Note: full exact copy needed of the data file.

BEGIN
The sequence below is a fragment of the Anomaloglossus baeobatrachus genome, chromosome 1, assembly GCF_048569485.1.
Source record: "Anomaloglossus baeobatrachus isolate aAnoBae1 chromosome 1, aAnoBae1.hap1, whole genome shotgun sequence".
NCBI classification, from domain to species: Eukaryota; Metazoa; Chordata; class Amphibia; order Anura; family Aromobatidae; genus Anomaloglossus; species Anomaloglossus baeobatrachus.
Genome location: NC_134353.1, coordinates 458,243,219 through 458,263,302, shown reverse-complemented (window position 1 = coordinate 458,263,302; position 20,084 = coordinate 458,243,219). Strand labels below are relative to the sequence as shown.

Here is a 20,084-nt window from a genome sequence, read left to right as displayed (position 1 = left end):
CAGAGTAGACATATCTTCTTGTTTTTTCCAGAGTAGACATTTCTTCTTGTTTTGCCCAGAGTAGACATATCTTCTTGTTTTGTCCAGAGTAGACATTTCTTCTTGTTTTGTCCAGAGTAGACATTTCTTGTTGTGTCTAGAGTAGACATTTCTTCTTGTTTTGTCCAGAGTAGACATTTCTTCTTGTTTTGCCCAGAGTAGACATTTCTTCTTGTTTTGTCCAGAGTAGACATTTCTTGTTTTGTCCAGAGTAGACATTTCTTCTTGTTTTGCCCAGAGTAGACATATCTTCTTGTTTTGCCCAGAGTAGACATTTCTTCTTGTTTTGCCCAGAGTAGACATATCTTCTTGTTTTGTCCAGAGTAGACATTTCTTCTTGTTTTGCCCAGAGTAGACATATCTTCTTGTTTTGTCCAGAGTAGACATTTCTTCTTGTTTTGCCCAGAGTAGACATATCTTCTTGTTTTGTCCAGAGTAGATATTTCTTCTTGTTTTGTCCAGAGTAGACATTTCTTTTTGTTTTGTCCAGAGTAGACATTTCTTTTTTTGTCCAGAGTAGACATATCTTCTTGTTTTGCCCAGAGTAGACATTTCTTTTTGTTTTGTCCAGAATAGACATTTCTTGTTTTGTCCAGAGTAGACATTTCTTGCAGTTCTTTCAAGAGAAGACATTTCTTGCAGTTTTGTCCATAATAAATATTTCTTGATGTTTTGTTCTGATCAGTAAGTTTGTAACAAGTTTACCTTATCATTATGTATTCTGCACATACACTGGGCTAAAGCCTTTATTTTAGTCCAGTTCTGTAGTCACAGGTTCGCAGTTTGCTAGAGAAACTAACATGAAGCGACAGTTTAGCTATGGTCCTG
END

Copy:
The sequence below is a fragment of the Anomaloglossus baeobatrachus genome, chromosome 1, assembly GCF_048569485.1.
Source record: "Anomaloglossus baeobatrachus isolate aAnoBae1 chromosome 1, aAnoBae1.hap1, whole genome shotgun sequence".
NCBI classification, from domain to species: Eukaryota; Metazoa; Chordata; class Amphibia; order Anura; family Aromobatidae; genus Anomaloglossus; species Anomaloglossus baeobatrachus.
Genome location: NC_134353.1, coordinates 458,243,219 through 458,263,302, shown reverse-complemented (window position 1 = coordinate 458,263,302; position 20,084 = coordinate 458,243,219). Strand labels below are relative to the sequence as shown.

Here is a 20,084-nt window from a genome sequence, read left to right as displayed (position 1 = left end):
CAGAGTAGACATATCTTCTTGTTTTTTCCAGAGTAGACATTTCTTCTTGTTTTGCCCAGAGTAGACATATCTTCTTGTTTTGTCCAGAGTAGACATTTCTTCTTGTTTTGTCCAGAGTAGACATTTCTTGTTGTGTCTAGAGTAGACATTTCTTCTTGTTTTGTCCAGAGTAGACATTTCTTCTTGTTTTGCCCAGAGTAGACATTTCTTCTTGTTTTGTCCAGAGTAGACATTTCTTGTTTTGTCCAGAGTAGACATTTCTTCTTGTTTTGCCCAGAGTAGACATATCTTCTTGTTTTGCCCAGAGTAGACATTTCTTCTTGTTTTGCCCAGAGTAGACATATCTTCTTGTTTTGTCCAGAGTAGACATTTCTTCTTGTTTTGCCCAGAGTAGACATATCTTCTTGTTTTGTCCAGAGTAGACATTTCTTCTTGTTTTGCCCAGAGTAGACATATCTTCTTGTTTTGTCCAGAGTAGATATTTCTTCTTGTTTTGTCCAGAGTAGACATTTCTTTTTGTTTTGTCCAGAGTAGACATTTCTTTTTTTGTCCAGAGTAGACATATCTTCTTGTTTTGCCCAGAGTAGACATTTCTTTTTGTTTTGTCCAGAATAGACATTTCTTGTTTTGTCCAGAGTAGACATTTCTTGCAGTTCTTTCAAGAGAAGACATTTCTTGCAGTTTTGTCCATAATAAATATTTCTTGATGTTTTGTTCTGATCAGTAAGTTTGTAACAAGTTTACCTTATCATTATGTATTCTGCACATACACTGGGCTAAAGCCTTTATTTTAGTCCAGTTCTGTAGTCACAGGTTCGCAGTTTGCTAGAGAAACTAACATGAAGCGACAGTTTAGCTATGGTCCTG